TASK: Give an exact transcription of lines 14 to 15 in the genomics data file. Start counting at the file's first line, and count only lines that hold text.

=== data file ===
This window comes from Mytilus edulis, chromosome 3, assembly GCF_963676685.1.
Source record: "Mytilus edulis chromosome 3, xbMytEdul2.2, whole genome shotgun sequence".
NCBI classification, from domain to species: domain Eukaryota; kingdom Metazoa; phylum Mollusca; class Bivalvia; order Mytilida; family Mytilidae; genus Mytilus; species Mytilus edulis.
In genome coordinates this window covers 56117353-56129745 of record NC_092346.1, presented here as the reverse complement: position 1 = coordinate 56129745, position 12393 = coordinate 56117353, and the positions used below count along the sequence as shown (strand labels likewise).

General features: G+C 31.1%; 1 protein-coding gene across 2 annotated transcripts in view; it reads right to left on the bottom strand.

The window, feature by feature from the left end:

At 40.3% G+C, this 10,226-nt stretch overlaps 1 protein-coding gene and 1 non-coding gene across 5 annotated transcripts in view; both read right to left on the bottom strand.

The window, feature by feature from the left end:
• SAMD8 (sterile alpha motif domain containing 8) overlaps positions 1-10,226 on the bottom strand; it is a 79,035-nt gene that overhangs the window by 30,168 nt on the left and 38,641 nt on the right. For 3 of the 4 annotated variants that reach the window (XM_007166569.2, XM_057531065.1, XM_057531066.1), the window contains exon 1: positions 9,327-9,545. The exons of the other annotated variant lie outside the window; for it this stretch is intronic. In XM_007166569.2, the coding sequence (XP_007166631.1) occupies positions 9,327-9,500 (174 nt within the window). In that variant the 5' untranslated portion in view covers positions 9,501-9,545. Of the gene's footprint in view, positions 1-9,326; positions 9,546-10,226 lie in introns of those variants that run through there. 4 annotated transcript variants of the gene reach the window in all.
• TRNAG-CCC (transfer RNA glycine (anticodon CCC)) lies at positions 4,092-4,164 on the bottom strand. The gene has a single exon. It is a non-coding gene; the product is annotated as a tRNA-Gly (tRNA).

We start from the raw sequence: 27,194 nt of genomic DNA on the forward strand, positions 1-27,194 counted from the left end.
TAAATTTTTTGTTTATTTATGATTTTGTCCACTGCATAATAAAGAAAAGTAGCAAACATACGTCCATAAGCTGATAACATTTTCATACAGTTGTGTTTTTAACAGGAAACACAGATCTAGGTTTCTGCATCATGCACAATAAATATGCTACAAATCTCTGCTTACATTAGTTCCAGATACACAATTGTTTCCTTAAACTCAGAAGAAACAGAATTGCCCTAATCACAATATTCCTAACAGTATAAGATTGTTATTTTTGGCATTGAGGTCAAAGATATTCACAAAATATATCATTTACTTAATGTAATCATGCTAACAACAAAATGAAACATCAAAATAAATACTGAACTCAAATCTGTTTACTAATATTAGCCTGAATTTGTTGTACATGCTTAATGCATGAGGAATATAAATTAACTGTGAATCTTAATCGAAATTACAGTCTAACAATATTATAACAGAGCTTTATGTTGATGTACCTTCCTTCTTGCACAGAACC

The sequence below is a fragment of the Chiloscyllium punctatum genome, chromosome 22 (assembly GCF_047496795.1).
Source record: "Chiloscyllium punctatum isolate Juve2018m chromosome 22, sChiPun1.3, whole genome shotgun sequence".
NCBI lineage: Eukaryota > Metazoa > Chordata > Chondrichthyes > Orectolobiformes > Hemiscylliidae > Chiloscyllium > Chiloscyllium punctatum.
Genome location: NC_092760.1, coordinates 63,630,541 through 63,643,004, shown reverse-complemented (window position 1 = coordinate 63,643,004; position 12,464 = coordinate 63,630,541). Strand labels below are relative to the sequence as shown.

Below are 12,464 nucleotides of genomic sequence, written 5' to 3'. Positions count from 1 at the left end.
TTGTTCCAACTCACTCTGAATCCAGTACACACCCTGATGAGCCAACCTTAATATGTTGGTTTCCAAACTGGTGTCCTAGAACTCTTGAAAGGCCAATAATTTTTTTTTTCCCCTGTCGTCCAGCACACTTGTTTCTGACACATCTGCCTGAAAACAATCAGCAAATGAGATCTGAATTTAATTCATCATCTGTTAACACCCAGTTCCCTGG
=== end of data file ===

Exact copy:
Source record: "Chiloscyllium punctatum isolate Juve2018m chromosome 22, sChiPun1.3, whole genome shotgun sequence".
NCBI lineage: Eukaryota > Metazoa > Chordata > Chondrichthyes > Orectolobiformes > Hemiscylliidae > Chiloscyllium > Chiloscyllium punctatum.